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Author Topic: A short essay on field names  (Read 990 times)
Charles Cater
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« on: December 05, 2008, 03:24:41 PM »

                       English Field Names - A Short Essay
Please remember that I first published many years ago but I would imagine it also includes Wales too.

In setting out to explain some of the meanings within field-names I will by no means have the capacity to fill all that is known here. I have done this essay specifically to draw your attention to the importance that field-names can be to those that use electronic means of detecting metal objects.

The use of these machines have, over the last 40 years transformed our knowledge of the history of our country, without them we would not be in the position to convince the sceptics in the archaeological world that we have done so.

So many times have beligerent authorities used public money to try, and almost succeed, in having the hobby banned in total. So with this in mind I have cobbled together this small essay for your edification.

Field-names can be defined as the names of all pieces of land forming part of the agregarian economy of a town or village.
The term thus excludes the names of streets, industrial sites, mineral working, mountains forests and similar areas,

The names of which are studied elswhere, though agricutural land adjoining such features may be named from them. Many town-dwellers are surprised to learn that every piece of land under cultivation bears a name of its own.
This is why it can be important for us to observe tithe maps from the early periods of land allocation. These can be readily viewed at any records office in any county.

Useful information can be got from seeing a map with a field marked as Well Field or Mill Field. It is indicative of past activity. Although the casual visitor to the countryside seldom hears these names,

They are constantly in use by those who (in any sense) live by the land. The names are most frequently used in speech rather than in writing, and, compared with records containg major place-names, there are fewer documents to provide convenient sources for the field-name collector.
This also accounts for field-names being less permanent than major place-names - a complicated factor in the persuit of the early forms necessary for a firmly based interpretation of any place-name.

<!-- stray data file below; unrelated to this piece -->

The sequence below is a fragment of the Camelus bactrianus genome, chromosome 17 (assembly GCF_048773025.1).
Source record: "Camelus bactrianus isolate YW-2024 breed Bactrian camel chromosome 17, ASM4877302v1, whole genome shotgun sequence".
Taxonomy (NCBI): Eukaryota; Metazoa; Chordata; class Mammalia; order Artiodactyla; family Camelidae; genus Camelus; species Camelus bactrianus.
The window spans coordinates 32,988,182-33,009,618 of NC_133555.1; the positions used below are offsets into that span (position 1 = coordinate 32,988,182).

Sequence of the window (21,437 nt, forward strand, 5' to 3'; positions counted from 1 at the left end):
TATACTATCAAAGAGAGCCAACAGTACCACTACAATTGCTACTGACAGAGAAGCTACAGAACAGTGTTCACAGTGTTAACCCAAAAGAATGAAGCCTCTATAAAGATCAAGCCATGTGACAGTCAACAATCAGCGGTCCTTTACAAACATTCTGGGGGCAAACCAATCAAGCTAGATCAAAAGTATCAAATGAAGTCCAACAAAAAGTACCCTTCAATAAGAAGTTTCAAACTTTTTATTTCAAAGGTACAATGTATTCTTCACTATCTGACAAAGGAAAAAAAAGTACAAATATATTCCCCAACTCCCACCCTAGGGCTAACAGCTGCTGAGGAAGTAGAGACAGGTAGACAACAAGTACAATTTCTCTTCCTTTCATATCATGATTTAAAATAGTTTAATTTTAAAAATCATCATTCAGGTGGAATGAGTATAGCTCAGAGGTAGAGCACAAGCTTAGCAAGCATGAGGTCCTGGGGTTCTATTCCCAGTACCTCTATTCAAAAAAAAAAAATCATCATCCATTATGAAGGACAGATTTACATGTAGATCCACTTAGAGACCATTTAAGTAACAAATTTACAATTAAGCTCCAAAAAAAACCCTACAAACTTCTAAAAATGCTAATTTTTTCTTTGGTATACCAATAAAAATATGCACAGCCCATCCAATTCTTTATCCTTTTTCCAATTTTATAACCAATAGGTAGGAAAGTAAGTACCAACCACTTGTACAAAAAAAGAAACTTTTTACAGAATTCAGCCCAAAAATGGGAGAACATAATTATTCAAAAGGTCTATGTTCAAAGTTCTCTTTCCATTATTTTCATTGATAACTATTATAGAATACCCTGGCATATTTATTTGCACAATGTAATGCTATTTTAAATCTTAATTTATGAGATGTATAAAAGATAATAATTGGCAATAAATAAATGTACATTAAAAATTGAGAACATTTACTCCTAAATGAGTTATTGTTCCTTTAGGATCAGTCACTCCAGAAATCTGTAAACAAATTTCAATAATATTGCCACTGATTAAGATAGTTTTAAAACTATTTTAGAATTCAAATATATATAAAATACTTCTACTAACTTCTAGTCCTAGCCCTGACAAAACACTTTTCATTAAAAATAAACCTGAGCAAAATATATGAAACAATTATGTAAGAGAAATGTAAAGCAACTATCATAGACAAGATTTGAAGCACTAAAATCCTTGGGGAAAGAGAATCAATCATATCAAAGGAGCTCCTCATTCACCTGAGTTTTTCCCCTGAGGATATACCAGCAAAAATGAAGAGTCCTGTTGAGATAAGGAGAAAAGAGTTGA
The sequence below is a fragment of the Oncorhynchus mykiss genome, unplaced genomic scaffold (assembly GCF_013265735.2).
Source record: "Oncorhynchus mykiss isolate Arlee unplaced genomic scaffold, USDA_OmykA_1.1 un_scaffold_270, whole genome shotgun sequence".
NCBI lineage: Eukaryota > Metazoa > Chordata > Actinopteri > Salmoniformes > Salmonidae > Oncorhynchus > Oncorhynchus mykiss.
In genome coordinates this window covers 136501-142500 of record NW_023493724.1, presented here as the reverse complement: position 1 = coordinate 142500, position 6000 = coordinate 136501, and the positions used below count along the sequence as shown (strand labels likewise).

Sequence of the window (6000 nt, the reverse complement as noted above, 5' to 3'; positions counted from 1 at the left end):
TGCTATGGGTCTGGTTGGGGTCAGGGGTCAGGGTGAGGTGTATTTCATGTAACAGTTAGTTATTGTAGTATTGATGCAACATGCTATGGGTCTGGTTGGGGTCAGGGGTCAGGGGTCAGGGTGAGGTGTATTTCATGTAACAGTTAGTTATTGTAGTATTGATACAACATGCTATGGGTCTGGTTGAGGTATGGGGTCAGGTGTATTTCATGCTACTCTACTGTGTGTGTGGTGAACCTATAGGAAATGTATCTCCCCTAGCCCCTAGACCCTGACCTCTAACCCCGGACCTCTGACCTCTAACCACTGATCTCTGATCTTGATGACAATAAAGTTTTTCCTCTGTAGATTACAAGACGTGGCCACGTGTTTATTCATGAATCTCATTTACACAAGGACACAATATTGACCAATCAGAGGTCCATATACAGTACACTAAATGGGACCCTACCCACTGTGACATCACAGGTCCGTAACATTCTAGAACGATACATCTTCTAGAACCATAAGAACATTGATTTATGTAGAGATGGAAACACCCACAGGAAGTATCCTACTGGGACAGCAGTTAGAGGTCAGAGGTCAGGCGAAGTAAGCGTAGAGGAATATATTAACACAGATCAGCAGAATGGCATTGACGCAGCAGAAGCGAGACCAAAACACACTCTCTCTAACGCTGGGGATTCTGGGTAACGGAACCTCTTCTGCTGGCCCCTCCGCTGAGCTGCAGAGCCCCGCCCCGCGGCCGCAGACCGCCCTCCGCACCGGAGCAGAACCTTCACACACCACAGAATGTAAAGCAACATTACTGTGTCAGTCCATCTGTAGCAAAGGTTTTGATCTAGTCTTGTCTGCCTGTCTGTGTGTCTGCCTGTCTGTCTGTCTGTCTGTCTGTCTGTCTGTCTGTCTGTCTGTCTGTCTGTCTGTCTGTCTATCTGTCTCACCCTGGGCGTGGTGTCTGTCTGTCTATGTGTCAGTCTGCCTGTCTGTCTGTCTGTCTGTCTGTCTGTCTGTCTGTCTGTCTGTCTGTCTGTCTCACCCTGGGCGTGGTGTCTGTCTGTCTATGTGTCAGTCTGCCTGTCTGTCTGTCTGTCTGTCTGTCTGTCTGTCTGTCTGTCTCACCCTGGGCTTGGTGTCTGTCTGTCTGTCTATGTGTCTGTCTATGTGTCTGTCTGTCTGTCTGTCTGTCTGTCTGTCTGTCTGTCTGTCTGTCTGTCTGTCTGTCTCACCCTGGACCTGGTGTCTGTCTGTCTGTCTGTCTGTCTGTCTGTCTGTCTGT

Other difficulties result from many boundary changes and rearrangements brought about by the enclosure of open fields, and by random and sometimes inexplicable renaming of individual pieces of land.
Major place-names (ie the names of counties,towns, villages,etc) have been objects of scholarly interest for a very long time, but field-names recieve little attention until about sixty years ago, the incusion of lists of field-names in The Place-Names of Northamptonshire (1933) was regarded as a remakable innovation.
Subsequent volumes published by the English Place-Name Society have included longer lists, and the seven or eight hundred field-names cited for Northamptonshire are now seen to be a very small beginning indeed when placed against those recent volumes of the Society.

In the Cheshire volumes, for instance, lists amounting to several hundred of names are by no means unusual for different parishes. This growing attention is not entirely accounted for by the progress of place-name studies.

Place-name specialists have an interest (primarily linguistic) in the names for thier own sake, or for the sake of inclusions that can be drawn from them regarding the language of those who used the names but both they and other scholars will look beyond the structure and meaning of the words to the external significance of the field-names.

  Field-names provide many names in which dwellings are built upon, also names of cottages and houses can also be observed with field-names in which the original land was referred.
An instance of Orchard Street, Castle Street , Penfold Lane etc. these are typical of names seen today that refer to field-names of centuries past and this alone has given a starting point for many ordinary people who are interested in local history. In the end , curiosity overcomes us and we eventually ask 'What does the name mean'.